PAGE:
American Dictionary of the English Language, Vol. 1

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Author: Noah Webster

Fry

FRY, v.t. [L. frigo. Gr.]

To dress with fat by heating or roasting in a pan over a fire; to cook and prepare for eating in a fryingpan; as, to fry meat or vegetables.

FRY, v.i.

1. To be heated and agitated; to suffer the action of fire or extreme heat.

2. To ferment, as in the stomach.

3. To be agitated; to boil.

FRY, n.

1. A swarm or crowd of little fish; so called from their crowding, tumbling and agitation. [L. ferveo.]

2. A dish of any thing fried.

3. A kind of sieve. [Not used in America.]

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Chicago: Noah Webster Jr., "Fry," American Dictionary of the English Language, Vol. 1 in An American Dictionary of the English Language, Vol. 1 (New York: S. Converse, 1828), Original Sources, accessed October 3, 2022, http://www.originalsources.com/Document.aspx?DocID=L1RXUI6PB2QSLSX.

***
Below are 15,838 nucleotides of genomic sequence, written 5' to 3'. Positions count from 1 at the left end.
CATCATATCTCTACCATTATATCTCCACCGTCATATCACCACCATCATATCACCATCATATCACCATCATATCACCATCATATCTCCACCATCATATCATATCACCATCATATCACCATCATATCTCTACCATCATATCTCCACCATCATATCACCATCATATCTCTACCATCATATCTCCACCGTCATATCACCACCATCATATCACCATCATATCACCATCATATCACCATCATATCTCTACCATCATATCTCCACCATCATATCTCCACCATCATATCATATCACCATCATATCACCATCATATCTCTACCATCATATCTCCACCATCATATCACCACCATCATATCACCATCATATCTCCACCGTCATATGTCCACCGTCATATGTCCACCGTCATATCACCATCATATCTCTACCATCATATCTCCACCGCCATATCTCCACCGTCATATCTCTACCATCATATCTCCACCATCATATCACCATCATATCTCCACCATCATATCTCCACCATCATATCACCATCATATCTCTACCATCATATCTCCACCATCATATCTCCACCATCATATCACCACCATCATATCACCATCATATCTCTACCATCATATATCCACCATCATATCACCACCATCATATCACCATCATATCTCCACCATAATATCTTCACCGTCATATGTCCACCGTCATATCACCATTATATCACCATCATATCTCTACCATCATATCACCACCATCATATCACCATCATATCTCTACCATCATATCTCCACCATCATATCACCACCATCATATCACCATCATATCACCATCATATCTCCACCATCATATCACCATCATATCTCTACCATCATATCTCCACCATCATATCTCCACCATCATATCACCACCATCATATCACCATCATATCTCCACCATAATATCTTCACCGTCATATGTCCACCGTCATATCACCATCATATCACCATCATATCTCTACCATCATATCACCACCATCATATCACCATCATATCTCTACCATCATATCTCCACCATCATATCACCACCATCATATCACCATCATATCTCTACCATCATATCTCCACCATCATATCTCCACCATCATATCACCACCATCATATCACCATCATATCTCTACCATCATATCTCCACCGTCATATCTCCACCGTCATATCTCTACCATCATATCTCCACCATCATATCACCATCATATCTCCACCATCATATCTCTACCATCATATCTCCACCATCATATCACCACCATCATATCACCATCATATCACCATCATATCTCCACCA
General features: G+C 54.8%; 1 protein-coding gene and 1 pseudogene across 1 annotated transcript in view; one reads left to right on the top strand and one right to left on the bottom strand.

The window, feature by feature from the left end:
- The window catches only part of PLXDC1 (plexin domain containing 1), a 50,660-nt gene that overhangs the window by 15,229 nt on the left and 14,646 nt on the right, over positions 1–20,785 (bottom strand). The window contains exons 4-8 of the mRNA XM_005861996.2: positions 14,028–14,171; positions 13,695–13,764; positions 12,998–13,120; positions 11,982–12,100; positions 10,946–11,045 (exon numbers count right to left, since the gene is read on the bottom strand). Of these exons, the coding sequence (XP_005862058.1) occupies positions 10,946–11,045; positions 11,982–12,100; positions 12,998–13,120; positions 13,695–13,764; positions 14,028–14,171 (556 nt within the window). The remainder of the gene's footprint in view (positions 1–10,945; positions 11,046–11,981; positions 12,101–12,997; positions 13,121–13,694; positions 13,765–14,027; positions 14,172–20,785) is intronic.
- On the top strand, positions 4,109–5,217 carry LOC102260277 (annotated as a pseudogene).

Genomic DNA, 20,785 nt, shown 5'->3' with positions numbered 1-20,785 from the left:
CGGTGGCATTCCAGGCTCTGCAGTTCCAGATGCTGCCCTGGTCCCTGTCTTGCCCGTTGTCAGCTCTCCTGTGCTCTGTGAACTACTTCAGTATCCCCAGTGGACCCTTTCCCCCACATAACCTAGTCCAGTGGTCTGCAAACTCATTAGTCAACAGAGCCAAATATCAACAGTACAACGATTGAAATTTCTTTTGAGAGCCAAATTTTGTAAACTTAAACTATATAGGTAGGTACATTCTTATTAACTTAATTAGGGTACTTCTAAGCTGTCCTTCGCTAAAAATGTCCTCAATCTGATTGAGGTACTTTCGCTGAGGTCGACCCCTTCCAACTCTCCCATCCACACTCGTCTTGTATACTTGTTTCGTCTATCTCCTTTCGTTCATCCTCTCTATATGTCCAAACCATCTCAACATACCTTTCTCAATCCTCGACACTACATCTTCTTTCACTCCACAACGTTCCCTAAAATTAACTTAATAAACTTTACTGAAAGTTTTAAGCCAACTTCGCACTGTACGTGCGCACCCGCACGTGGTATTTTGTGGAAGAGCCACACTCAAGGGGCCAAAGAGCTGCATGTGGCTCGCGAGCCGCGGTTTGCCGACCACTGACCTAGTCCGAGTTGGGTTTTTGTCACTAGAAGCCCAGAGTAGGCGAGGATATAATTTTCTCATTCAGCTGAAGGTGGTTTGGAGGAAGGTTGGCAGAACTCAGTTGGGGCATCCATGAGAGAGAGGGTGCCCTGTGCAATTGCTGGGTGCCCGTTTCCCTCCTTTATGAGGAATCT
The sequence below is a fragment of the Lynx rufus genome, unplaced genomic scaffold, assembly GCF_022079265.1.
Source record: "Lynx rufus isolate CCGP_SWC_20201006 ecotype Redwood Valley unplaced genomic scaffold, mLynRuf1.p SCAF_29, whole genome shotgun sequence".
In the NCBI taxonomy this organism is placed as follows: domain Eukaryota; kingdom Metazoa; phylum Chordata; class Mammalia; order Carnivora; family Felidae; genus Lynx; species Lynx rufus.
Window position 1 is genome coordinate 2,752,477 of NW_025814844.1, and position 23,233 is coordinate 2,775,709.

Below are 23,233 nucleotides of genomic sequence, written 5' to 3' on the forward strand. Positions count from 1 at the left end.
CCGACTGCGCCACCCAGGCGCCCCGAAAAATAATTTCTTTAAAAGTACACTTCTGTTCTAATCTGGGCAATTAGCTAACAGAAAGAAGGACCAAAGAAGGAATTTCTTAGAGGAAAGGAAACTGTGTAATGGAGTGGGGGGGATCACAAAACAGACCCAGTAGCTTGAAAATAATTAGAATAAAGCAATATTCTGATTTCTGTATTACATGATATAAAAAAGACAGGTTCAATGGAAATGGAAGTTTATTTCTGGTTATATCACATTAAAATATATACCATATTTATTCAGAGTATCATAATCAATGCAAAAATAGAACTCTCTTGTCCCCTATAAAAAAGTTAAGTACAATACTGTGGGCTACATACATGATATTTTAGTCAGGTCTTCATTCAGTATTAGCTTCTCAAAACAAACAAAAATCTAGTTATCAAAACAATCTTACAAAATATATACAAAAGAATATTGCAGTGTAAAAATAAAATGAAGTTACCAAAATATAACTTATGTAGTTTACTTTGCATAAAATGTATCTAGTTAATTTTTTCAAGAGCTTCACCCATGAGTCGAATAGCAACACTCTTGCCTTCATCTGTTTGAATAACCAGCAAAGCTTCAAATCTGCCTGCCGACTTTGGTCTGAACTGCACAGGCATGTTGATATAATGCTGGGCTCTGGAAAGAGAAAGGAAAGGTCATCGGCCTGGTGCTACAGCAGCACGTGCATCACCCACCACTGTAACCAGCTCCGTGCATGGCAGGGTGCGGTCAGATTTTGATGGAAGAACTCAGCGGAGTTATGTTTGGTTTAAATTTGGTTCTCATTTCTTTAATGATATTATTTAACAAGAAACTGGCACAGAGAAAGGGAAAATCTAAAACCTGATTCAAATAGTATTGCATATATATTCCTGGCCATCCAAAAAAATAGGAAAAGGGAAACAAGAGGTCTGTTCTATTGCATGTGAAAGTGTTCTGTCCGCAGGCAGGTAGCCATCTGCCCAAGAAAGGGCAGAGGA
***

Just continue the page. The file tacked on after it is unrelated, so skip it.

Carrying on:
MLA: Webster, Noah, Jr. "Fry." American Dictionary of the English Language, Vol. 1, in An American Dictionary of the English Language, Vol. 1, New York, S. Converse, 1828, Original Sources. 3 Oct. 2022. http://www.originalsources.com/Document.aspx?DocID=L1RXUI6PB2QSLSX.

Harvard: Webster, N, 'Fry' in American Dictionary of the English Language, Vol. 1. cited in 1828, An American Dictionary of the English Language, Vol. 1, S. Converse, New York. Original Sources, retrieved 3 October 2022, from http://www.originalsources.com/Document.aspx?DocID=L1RXUI6PB2QSLSX.